Tolkien Gateway

Tol Brandir

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The name Brandir refers to more than one character, item or concept. For a list of other meanings, see Brandir (disambiguation).
"Frodo halted and looked out over the River, far below him, to Tol Brandir and the birds wheeling in the great gulf of air between him and the untrodden isle. The voice of Rauros was a mighty roaring mingled with a deep throbbing boom."
The Breaking of the Fellowship
The Falls of Rauros with Tol Brandir in the background

Tol Brandir (also called the Tindrock) was one of the three peaks at the southern end of Nen Hithoel. Unlike Amon Hen to the west or Amon Lhaw to the east, Tol Brandir was an island; the Anduin split into two arms and flowed on both sides of the peak before rejoining and plunging over the falls of Rauros. It was situated a little to the north of its companions and it was possible to paddle a boat across the river on it southern side above the waterfall.[1]

It was said that no foot of man or beast had ever been set upon Tol Brandir, which is understandable because its sides rose sheer out of the water. High above the initial cliffs there were steep slopes with trees, but then more grey cliffs shot up with a final spire of stone at the top. Being inaccessible to other creatures, many birds nested on the island.[2]

Etymology

The name of the island is made of two Sindarin words: Tol means an “isle” (rising with sheer sides from the sea or from a river).[3] Brandir is composed of the elements brand, meaning “lofty” or “high” and der, meaning “man”.[4] Whether it is named after its height or a certain person named Brandir, it is not known.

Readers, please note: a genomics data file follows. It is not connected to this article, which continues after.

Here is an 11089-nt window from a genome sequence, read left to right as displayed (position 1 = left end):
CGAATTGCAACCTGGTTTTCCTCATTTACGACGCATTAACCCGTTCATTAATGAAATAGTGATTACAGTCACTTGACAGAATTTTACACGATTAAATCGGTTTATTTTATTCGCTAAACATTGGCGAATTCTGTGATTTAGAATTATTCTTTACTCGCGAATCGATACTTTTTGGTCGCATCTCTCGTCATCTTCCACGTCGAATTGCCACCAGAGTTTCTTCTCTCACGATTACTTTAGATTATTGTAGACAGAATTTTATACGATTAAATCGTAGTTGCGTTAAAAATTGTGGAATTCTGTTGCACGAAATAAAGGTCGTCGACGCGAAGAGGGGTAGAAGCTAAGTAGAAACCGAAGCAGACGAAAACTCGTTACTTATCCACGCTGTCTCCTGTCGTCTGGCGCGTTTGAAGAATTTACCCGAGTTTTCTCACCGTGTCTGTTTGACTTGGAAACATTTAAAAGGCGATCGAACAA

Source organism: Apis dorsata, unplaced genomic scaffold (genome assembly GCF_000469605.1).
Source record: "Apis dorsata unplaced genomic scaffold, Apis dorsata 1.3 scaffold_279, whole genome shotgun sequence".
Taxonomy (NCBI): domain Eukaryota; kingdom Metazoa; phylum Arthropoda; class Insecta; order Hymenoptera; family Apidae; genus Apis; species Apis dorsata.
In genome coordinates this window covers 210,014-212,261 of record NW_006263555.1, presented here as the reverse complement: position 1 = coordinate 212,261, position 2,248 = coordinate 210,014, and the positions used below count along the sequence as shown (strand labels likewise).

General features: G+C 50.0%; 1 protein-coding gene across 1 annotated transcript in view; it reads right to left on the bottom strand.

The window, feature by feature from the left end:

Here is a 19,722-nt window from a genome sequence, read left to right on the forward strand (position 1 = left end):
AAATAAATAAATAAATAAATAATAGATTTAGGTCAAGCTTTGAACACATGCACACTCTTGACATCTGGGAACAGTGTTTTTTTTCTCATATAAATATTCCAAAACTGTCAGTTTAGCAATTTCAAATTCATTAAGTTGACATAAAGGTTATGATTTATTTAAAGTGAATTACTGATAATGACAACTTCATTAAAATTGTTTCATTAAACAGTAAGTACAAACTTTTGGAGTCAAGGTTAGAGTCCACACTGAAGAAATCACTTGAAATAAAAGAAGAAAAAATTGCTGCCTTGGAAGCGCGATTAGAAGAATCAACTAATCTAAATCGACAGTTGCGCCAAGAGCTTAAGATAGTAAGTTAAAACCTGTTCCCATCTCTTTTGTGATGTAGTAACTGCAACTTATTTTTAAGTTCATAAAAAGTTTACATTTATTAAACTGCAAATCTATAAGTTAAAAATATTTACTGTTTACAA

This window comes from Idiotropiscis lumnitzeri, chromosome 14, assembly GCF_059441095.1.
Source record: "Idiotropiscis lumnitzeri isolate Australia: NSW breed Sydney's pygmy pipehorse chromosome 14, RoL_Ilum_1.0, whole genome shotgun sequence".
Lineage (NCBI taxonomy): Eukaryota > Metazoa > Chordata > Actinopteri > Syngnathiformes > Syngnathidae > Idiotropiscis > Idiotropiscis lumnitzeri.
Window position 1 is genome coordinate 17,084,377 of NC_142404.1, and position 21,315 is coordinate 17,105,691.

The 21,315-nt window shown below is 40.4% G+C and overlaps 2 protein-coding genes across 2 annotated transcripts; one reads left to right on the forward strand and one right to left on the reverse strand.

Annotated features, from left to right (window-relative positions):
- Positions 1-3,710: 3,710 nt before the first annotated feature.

In Westron it was called Tindrock [5] (Old English tind="sharp" plus “rock”).

Portrayal in Adaptations

In The Lord of the Rings: The Fellowship of the Ring 2001 movie, when Frodo and Sam cross to Amon Lhaw, they paddle across Nen Hithoel to the north of the island rather than to the south. This is necessary because, unlike in the book, the river does not reach beyond Tol Brandir, instead the falls of Rauros are split by the pinnacle.

References

  1. J.R.R. Tolkien, The Lord of the Rings, The Fellowship of the Ring, "The Great River" and J.R.R. Tolkien, The Lord of the Rings, The Fellowship of the Ring, "The Breaking of the Fellowship"
  2. J.R.R. Tolkien, The Lord of the Rings, The Fellowship of the Ring, "The Breaking of the Fellowship"
  3. J.R.R. Tolkien, Christopher Tolkien (ed.), The Silmarillion, "Appendix: Elements in Quenya and Sindarin Names"
  4. J.R.R. Tolkien, Christopher Tolkien (ed.), The Lost Road and Other Writings, "Part Three: The Etymologies"
  5. J.R.R. Tolkien, The Lord of the Rings, The Fellowship of the Ring, "The Great River"